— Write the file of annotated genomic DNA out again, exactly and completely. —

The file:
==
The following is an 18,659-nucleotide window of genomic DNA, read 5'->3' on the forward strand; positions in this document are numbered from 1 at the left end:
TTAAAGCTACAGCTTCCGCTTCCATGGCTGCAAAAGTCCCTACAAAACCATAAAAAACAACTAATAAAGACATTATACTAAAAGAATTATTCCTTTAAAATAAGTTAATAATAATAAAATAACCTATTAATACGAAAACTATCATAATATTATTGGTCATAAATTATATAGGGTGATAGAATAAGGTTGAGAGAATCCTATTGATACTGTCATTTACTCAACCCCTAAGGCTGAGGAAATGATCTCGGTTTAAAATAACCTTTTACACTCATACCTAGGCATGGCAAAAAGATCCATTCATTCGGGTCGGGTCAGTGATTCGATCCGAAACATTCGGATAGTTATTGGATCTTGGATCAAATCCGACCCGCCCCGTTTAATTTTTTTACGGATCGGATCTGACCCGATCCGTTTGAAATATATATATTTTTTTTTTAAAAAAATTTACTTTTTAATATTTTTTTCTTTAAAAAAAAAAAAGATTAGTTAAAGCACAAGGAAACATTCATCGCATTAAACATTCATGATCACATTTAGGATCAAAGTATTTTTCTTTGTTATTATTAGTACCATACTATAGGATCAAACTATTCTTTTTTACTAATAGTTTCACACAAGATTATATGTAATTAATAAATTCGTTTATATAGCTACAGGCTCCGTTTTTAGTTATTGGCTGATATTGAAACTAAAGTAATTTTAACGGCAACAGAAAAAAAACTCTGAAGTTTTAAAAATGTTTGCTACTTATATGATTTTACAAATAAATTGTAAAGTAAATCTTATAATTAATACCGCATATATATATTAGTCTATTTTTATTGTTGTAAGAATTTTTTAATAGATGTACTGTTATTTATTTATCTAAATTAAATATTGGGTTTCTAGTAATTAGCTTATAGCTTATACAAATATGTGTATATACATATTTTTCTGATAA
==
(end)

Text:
The following is an 18,659-nucleotide window of genomic DNA, read 5'->3' on the forward strand; positions in this document are numbered from 1 at the left end:
TTAAAGCTACAGCTTCCGCTTCCATGGCTGCAAAAGTCCCTACAAAACCATAAAAAACAACTAATAAAGACATTATACTAAAAGAATTATTCCTTTAAAATAAGTTAATAATAATAAAATAACCTATTAATACGAAAACTATCATAATATTATTGGTCATAAATTATATAGGGTGATAGAATAAGGTTGAGAGAATCCTATTGATACTGTCATTTACTCAACCCCTAAGGCTGAGGAAATGATCTCGGTTTAAAATAACCTTTTACACTCATACCTAGGCATGGCAAAAAGATCCATTCATTCGGGTCGGGTCAGTGATTCGATCCGAAACATTCGGATAGTTATTGGATCTTGGATCAAATCCGACCCGCCCCGTTTAATTTTTTTACGGATCGGATCTGACCCGATCCGTTTGAAATATATATATTTTTTTTTTAAAAAAATTTACTTTTTAATATTTTTTTCTTTAAAAAAAAAAAAGATTAGTTAAAGCACAAGGAAACATTCATCGCATTAAACATTCATGATCACATTTAGGATCAAAGTATTTTTCTTTGTTATTATTAGTACCATACTATAGGATCAAACTATTCTTTTTTACTAATAGTTTCACACAAGATTATATGTAATTAATAAATTCGTTTATATAGCTACAGGCTCCGTTTTTAGTTATTGGCTGATATTGAAACTAAAGTAATTTTAACGGCAACAGAAAAAAAACTCTGAAGTTTTAAAAATGTTTGCTACTTATATGATTTTACAAATAAATTGTAAAGTAAATCTTATAATTAATACCGCATATATATATTAGTCTATTTTTATTGTTGTAAGAATTTTTTAATAGATGTACTGTTATTTATTTATCTAAATTAAATATTGGGTTTCTAGTAATTAGCTTATAGCTTATACAAATATGTGTATATACATATTTTTCTGATAA